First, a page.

Obama's 30-minute speech to AFL-CIO: Brief nods to job safety issue (8/6)
He spoke for 30 minutes on his plans for moving forward to create jobs, acknowledging that “we’ve got millions of our fellow Americans…hardworking people who’ve been left to sit idle for months and even years as their lives have been turned upside down.”
New jobs. Rewarding jobs. Secure jobs. Safe jobs? POTUS said nothing about it.
“But I’m here to tell you, we are not giving up and we are not giving in. We are going to keep fighting for an economy that works for everybody, not just for a privileged few. (Applause.) We want an economy that rewards, once again, people who work hard and fulfill their responsibilities, not just people who game the system. And that’s been at the heart of the economic plan that we put in place over the past year and a half.
To enjoy those rewards, workers must go home as safe and well as when they came to work in the morning. A missed opportunity for a safe workplace plug.
“And I want to thank the AFL-CIO for all you’ve done to fight for jobs, to fight for tax cuts for the middle class, to fight for reforms that will rein in the special interests, and to fight for policies that aren’t just going to rebuild this economy but are actually going to put us on a long-term path of sustainable growth that is good for all Americans.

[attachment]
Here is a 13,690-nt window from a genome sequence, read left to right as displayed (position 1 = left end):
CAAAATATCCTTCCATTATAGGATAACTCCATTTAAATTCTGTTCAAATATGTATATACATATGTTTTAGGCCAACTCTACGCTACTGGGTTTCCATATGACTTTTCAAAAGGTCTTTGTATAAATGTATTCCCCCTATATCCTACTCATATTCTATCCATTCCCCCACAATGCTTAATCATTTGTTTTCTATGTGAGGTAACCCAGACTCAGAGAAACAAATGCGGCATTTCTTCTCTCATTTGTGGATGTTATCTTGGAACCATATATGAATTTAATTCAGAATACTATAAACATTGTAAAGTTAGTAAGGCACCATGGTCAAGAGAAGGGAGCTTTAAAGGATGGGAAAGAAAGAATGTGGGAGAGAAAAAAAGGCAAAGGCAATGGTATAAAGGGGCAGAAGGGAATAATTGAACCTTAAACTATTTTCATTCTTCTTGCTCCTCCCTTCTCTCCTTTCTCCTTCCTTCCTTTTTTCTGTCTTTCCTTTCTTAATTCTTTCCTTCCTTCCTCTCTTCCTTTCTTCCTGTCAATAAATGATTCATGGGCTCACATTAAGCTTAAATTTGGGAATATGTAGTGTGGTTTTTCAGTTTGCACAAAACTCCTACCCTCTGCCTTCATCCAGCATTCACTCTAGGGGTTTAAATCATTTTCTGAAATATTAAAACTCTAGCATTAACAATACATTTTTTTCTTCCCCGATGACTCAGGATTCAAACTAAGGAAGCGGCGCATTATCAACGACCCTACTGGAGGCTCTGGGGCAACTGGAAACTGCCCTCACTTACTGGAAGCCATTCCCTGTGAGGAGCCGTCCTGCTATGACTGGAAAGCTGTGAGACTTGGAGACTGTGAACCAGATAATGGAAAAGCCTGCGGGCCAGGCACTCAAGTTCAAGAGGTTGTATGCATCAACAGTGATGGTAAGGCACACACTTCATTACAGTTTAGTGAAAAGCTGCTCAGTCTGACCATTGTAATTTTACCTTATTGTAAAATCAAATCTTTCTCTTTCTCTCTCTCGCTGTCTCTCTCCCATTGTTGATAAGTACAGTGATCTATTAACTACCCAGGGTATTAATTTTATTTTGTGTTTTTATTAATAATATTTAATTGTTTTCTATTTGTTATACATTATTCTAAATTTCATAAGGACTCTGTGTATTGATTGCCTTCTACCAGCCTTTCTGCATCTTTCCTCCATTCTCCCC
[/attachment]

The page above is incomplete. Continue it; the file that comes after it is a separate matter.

No mention of proposed OSHA reforms and new OSHA policies that have laborites cheering and business group hunkering down for a fight.
Here’s where the President gets around to safe workplaces: “We’re going to have to cut taxes for middle-class families, and after a tough fight, we finally extended emergency unemployment assistance for folks who had lost their jobs. (Applause.) We passed the Fair Pay Act to help put a stop to pay discrimination. We’ve reversed the executive orders of the last administration that were designed to undermine organized labor. I’ve appointed folks who actually are fulfilling their responsibilities to make sure our workplaces are safe, whether in a mine or in an office, a factory or anyplace else. And we are going to keep on fighting to pass the Employee Free Choice Act. (Applause.)
The President’s close also touched on the issue of job safety: “So FDR I think said -- he was asked once what he thought about unions. He said, “If I was a worker in a factory and I wanted to improve my life, I would join a union.” (Applause.) Well, I tell you what. I think that’s true for workers generally. I think if I was a coalminer, I’d want a union representing me to make sure that I was safe and you did not have some of the tragedies that we’ve been seeing in the coal industry. If I was a teacher, I’d want a union to make sure that the teachers’ perspective was represented as we think about shaping an education system for our future.